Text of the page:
How to Avoid De-professionalisation of the Police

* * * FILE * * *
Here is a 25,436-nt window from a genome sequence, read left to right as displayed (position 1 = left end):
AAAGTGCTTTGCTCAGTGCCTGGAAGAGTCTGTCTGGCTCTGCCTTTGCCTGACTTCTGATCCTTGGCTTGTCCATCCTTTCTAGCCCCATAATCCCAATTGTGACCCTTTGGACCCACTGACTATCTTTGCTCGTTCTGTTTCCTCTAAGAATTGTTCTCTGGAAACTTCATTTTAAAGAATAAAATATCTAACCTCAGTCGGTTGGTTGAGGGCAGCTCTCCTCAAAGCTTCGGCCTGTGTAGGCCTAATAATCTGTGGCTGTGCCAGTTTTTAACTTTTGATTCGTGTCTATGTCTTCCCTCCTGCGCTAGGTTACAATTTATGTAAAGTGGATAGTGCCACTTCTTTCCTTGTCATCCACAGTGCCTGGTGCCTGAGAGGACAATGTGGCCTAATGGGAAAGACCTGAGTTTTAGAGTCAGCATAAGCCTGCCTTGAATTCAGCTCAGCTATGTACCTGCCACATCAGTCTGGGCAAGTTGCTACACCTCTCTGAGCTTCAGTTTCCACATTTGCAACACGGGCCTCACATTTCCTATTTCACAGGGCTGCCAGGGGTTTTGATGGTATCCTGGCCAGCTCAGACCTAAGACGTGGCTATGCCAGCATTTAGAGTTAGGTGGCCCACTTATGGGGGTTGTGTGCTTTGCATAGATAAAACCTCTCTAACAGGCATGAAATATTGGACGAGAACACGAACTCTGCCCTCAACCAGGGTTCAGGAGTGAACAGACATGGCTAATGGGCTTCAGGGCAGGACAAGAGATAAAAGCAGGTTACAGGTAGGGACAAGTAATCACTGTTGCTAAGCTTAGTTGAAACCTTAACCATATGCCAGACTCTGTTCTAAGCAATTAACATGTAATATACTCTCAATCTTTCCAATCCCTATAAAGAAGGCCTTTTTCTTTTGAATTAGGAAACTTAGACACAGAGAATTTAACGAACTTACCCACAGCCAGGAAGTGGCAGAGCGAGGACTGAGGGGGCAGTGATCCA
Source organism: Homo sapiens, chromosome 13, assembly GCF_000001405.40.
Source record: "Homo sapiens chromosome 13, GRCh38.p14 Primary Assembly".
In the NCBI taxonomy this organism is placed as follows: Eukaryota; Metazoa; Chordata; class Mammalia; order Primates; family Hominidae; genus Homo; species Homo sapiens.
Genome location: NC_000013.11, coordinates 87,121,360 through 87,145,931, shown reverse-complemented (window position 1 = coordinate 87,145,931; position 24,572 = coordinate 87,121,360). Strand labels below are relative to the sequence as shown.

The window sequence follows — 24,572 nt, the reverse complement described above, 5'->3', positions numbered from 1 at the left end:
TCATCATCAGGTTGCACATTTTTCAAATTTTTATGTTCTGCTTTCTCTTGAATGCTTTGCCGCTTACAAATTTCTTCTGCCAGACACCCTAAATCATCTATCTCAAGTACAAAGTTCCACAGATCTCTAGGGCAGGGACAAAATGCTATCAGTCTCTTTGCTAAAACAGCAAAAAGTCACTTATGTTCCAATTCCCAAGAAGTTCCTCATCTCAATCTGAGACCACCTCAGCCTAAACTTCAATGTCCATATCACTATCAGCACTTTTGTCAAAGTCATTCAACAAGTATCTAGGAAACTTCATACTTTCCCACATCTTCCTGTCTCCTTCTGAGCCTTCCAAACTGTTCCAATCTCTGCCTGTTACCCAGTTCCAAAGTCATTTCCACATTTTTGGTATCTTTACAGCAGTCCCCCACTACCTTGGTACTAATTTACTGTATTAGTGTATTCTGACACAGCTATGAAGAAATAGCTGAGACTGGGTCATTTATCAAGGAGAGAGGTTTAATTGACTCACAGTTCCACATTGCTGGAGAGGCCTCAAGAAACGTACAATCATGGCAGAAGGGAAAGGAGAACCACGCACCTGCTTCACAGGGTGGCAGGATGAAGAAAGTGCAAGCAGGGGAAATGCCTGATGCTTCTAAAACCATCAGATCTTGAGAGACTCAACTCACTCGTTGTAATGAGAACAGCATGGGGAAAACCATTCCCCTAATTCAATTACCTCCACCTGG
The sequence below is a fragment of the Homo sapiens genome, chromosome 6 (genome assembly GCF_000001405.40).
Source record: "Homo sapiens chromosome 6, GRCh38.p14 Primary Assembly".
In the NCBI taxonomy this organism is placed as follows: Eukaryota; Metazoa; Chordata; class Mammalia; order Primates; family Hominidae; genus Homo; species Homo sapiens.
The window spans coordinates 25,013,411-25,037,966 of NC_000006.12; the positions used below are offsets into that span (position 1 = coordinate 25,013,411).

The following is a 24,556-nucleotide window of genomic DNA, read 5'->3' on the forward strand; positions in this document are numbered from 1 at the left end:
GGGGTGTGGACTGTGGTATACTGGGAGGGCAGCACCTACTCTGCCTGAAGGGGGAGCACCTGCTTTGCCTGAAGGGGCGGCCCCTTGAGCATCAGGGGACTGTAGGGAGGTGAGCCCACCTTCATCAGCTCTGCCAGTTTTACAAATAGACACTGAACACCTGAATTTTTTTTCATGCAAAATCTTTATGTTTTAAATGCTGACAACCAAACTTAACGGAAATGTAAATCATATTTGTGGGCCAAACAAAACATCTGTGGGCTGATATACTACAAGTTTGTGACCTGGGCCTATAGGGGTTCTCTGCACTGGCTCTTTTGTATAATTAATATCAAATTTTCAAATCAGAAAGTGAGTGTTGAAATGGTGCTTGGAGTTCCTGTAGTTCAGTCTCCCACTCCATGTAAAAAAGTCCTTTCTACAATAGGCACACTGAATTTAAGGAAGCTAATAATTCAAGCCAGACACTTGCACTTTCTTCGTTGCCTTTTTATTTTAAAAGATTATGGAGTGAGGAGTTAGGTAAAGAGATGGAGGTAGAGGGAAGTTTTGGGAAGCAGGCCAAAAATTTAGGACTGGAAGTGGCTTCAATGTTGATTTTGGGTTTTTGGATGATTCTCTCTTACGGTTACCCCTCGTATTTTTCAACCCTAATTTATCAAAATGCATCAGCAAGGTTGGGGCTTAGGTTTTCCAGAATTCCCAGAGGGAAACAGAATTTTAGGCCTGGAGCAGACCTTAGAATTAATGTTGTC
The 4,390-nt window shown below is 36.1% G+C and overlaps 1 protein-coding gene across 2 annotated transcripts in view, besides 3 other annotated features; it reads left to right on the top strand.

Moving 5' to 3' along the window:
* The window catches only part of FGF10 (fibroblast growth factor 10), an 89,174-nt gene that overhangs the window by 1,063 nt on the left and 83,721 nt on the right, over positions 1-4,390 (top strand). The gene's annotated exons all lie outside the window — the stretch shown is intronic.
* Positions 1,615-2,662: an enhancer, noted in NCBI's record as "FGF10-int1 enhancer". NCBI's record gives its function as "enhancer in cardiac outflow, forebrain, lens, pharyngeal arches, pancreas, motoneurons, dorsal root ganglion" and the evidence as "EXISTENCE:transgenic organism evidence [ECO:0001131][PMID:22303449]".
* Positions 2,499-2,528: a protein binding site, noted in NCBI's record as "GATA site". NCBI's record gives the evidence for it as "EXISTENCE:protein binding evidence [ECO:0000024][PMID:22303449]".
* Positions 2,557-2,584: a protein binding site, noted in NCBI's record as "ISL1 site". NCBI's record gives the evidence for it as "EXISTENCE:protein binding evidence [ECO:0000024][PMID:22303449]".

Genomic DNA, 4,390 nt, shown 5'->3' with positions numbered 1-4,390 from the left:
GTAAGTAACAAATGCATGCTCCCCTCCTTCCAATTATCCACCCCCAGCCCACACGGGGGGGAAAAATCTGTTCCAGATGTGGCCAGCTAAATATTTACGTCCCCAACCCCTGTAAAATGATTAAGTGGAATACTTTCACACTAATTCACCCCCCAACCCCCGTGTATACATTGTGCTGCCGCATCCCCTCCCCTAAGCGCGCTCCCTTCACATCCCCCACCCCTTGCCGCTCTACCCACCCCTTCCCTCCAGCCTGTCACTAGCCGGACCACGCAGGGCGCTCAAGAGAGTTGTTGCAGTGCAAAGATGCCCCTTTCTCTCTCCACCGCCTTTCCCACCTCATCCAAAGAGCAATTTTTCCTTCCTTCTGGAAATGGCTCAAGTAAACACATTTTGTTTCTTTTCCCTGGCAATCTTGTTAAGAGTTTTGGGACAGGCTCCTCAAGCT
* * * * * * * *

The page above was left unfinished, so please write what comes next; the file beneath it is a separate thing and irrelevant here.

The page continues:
Police reforms in Europe in recent decades have demonstrated that most such reform is loosely linked to problems of safety and that it seldom, if ever, captures police strategies. Reasons for reforms to police structures and operations lie hidden in the economy, politics, or some other domain rather than that of public order or crime – the realm that traditionally is associated with the police. Efficiency- or effectiveness-driven reforms that ignore safety-specific strategies of the police and policing push the police to be more like the average public organisation instead of a professional player in the field of safety. At the same time, the wickedness of safety problems demands of the police more sophisticated knowledge about policing, along with an organisation that is capable of responding to the task environment and implementing various changes on its basis. The article elaborates on ideas about the organisational and strategic conditions that, irrespective of the causes or directions of future police reforms, are necessary for avoiding de-professionalisation and for keeping the police in line with the institution’s core mission.